And the Orange Prize-shortlisted May Book of the Month is....HOME by Marilynne Robinson(39 Posts)
Marilynne Robinson's HOME has won our May poll and become Mumsnet's Orange Prize winner.
We'll be chatting about HOME on Tuesday 26 May from 8pm to 10pm. Hope you can join us!
Don't forget you can order your copy here
And, for anyone who missed out on the vote here were May's book choices and this is how Book Club works.
i HATEd this book
who the hell recommended it
I am a staunch mn book club supporter and i gave up half way thoruhg
PLEASe dont let this happen to the next choice
Can't quite shake off the feeling that I've missed something: I read Home all the way through, resisting the urge to skip whole chapters, but every single review I've read, and I've read loads now, thinks it's wonderful.
Is the Booker meant to award books that are both an interesting read AND literary fiction? I've often found good reads on that longlist/shortlist, so maybe I'll stick to that in future and avoid the Orange.
I agree re Britain's Got Talent . Btw is Amanda boffing Simon Cowell?
I can see technically that it deserves it, but in pure enjoyment levels I can't quite believe it.
Diversity winning Britain's Got Talent, however, was absolutely right.
So there's justice in the world still.
I know! Can't believe it either. Dh told me this morning and thought it was hilarious news after watching me wade through it for the past month.
Either we're clueless and don't know a good book when we read one or the judges on these panels have very different ideas to the rest of us. Lots of people will probably buy it now and struggle with it too.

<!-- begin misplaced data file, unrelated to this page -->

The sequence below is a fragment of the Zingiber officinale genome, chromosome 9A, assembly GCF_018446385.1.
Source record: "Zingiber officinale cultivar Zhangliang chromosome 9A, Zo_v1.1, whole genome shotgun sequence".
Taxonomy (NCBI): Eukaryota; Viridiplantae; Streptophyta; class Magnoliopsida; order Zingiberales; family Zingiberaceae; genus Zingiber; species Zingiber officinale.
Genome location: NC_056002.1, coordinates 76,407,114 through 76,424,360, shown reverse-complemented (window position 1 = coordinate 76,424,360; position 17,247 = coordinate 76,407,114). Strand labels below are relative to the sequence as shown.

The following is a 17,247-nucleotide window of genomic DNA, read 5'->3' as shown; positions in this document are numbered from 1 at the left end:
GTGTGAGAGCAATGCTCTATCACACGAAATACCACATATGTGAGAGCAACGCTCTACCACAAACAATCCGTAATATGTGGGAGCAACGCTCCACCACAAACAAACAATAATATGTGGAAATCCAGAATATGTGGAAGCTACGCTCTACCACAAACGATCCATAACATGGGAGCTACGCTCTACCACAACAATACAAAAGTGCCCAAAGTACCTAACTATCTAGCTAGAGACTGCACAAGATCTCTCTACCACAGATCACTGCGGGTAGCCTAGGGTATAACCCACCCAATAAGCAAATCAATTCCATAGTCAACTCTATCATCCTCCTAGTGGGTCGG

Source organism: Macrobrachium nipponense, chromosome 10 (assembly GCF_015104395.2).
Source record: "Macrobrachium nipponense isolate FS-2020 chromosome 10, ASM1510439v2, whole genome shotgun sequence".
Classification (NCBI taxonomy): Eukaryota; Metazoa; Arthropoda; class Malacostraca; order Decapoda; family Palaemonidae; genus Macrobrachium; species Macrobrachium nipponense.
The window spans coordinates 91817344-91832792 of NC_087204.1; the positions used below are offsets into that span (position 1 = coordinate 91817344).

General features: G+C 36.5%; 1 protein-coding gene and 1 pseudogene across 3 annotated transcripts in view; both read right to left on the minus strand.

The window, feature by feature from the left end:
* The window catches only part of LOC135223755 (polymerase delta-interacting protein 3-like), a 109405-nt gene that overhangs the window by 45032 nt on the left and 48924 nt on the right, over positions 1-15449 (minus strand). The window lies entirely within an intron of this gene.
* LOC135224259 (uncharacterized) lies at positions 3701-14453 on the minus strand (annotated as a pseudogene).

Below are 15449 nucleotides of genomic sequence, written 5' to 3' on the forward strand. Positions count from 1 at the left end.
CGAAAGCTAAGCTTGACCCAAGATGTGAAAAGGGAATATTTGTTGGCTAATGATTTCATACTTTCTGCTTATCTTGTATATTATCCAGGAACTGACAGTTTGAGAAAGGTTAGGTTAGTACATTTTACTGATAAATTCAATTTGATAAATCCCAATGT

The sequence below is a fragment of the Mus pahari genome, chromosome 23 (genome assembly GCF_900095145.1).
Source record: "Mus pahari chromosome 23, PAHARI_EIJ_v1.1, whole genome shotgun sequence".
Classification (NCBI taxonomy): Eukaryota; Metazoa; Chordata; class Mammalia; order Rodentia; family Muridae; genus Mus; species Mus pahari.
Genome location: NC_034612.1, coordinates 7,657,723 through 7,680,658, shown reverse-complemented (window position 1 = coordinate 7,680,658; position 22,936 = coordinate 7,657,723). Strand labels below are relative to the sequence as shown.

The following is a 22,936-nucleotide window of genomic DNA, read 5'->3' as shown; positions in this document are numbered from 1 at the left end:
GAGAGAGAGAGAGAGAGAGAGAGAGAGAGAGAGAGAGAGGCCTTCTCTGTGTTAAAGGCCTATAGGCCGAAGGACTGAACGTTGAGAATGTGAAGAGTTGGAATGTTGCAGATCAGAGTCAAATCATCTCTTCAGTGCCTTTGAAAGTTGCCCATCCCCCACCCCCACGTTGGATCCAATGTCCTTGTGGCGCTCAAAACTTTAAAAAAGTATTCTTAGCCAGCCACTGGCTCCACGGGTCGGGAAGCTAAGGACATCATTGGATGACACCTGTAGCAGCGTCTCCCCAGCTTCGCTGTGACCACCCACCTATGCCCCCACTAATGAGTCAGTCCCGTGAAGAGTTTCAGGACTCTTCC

Duh I thought book club was tonight and it was last week so missed it! Was amazed I got through Home found it really slow going. Last 30 pages were the best, something actually happened! Pleased Oryx and Crake won as I voted for that, better get reading and get date right next time!
I finished today at last. I quite enjoyed the writing - slow and gentle which i think reflected the town and situation. Ending a bit 'meh' though. Glad I persevered and would buy Gilead if I saw it in a charity shjop/ on offer but wouldn't rush out to buy it.
I ploughed through to the end of Home and I still think it was crap. I've just borrowed Molly Thingy's Birthday from the library - that sounds more interesting. If Home wins the Orange the judges must be mental. I would have liked to have come and moaned on book club night but was away for half term - maybe the next one, I LOVE Oryx and Crake, one of my all-time faves.